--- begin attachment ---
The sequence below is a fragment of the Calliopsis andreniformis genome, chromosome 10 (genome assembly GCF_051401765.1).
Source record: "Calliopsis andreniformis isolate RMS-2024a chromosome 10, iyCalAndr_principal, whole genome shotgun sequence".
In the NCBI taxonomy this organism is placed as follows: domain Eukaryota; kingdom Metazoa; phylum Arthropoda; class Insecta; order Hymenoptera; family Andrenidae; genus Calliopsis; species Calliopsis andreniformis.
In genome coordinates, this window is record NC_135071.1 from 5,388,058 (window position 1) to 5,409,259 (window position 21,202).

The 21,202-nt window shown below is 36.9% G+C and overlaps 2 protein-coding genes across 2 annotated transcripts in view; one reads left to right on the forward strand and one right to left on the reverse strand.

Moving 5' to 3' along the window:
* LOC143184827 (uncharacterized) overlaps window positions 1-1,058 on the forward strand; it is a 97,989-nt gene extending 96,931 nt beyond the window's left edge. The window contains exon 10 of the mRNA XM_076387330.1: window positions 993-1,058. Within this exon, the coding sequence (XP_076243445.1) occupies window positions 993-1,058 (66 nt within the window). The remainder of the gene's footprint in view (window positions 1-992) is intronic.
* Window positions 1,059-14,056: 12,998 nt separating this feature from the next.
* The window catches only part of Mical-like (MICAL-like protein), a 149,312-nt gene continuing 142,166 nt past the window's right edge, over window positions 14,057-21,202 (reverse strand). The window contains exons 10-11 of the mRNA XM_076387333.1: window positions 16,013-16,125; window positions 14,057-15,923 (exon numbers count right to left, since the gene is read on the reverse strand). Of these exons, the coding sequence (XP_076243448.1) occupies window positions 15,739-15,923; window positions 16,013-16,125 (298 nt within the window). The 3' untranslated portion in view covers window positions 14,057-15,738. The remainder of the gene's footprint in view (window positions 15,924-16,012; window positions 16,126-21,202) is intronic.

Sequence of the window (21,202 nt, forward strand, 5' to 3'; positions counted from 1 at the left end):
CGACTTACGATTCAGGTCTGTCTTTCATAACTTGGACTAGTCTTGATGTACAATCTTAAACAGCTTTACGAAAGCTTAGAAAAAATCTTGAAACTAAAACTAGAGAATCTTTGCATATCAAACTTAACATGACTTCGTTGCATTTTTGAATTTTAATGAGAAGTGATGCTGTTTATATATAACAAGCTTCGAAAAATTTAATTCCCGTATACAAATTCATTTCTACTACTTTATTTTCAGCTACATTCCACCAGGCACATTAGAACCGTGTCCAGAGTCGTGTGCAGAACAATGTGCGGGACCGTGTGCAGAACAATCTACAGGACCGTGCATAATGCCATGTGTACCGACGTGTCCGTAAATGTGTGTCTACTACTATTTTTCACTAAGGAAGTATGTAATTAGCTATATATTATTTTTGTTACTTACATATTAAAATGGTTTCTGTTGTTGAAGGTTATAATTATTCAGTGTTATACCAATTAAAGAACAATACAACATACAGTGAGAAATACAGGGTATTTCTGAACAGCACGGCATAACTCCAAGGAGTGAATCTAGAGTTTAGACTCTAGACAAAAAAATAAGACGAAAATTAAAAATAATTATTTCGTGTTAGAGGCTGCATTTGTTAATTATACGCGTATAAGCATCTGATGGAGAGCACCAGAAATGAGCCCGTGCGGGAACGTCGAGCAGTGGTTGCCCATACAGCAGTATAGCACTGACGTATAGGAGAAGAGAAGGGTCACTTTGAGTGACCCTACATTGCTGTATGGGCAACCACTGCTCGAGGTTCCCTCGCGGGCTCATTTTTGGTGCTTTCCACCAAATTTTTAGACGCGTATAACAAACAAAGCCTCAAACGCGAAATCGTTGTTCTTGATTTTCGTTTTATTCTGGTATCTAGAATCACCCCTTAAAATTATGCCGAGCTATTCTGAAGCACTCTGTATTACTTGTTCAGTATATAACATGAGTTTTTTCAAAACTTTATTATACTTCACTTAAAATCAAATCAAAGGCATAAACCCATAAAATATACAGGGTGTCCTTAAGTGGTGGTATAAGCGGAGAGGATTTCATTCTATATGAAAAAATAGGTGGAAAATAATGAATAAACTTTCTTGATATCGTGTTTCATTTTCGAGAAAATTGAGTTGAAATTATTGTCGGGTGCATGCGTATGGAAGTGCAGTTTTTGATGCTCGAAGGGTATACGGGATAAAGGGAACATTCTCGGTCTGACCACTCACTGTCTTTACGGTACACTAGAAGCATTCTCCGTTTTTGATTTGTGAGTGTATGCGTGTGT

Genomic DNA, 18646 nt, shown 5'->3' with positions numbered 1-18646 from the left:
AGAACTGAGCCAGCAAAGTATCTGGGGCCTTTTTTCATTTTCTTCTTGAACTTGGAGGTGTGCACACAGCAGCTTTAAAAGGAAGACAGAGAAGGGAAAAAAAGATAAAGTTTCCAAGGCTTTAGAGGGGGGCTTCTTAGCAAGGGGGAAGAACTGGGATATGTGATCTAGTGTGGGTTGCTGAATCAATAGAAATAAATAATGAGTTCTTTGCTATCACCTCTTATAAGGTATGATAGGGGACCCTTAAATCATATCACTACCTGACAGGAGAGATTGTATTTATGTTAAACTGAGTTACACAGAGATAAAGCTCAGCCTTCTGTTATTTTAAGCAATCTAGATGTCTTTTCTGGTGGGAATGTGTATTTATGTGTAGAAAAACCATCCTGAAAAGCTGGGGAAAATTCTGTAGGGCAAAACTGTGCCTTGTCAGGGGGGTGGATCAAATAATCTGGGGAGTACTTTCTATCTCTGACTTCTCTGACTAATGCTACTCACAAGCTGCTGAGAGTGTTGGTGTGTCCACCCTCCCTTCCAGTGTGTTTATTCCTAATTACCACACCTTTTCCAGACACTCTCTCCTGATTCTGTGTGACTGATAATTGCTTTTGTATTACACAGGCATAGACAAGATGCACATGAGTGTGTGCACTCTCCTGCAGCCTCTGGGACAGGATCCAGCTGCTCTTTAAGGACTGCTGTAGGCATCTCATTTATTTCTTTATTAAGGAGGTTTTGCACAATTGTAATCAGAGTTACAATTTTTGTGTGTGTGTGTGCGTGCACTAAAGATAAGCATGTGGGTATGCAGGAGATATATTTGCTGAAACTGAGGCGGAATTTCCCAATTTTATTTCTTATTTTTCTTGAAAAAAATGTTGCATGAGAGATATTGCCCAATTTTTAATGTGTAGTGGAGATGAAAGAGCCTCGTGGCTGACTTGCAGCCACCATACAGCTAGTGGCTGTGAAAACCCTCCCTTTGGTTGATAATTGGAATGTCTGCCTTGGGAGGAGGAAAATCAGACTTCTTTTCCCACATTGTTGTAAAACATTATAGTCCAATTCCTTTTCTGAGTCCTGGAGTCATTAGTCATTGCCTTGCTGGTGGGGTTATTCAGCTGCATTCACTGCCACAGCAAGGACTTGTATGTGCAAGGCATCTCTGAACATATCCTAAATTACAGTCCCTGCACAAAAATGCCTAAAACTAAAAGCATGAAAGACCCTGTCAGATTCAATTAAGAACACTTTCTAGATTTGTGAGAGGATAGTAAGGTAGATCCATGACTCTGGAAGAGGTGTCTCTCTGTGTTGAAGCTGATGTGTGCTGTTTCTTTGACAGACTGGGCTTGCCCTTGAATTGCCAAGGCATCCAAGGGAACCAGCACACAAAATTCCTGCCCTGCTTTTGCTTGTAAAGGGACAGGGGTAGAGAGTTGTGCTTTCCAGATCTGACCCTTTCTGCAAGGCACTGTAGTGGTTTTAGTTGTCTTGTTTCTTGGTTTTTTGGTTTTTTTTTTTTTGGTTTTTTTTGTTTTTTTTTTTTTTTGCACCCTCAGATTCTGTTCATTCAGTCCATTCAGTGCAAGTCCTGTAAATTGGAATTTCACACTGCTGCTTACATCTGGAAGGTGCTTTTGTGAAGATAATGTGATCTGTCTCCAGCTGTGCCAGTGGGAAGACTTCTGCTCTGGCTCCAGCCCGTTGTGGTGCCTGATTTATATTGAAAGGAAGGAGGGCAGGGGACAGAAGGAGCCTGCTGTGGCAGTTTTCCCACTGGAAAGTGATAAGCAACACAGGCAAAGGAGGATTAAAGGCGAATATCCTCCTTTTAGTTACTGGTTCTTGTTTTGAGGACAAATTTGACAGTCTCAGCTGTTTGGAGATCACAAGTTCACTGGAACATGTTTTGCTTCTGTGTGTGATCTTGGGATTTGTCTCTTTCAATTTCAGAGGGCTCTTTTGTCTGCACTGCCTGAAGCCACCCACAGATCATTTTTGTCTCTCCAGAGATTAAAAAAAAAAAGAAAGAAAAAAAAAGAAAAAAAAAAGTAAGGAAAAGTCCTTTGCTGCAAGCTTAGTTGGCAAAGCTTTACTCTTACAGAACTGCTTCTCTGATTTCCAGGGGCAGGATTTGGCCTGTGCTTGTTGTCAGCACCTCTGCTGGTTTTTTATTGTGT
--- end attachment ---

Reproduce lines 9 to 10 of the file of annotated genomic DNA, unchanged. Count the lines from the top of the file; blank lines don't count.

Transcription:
* The window catches only part of Mical-like (MICAL-like protein), a 149,312-nt gene continuing 142,166 nt past the window's right edge, over window positions 14,057-21,202 (reverse strand). The window contains exons 10-11 of the mRNA XM_076387333.1: window positions 16,013-16,125; window positions 14,057-15,923 (exon numbers count right to left, since the gene is read on the reverse strand). Of these exons, the coding sequence (XP_076243448.1) occupies window positions 15,739-15,923; window positions 16,013-16,125 (298 nt within the window). The 3' untranslated portion in view covers window positions 14,057-15,738. The remainder of the gene's footprint in view (window positions 15,924-16,012; window positions 16,126-21,202) is intronic.

Sequence of the window (21,202 nt, forward strand, 5' to 3'; positions counted from 1 at the left end):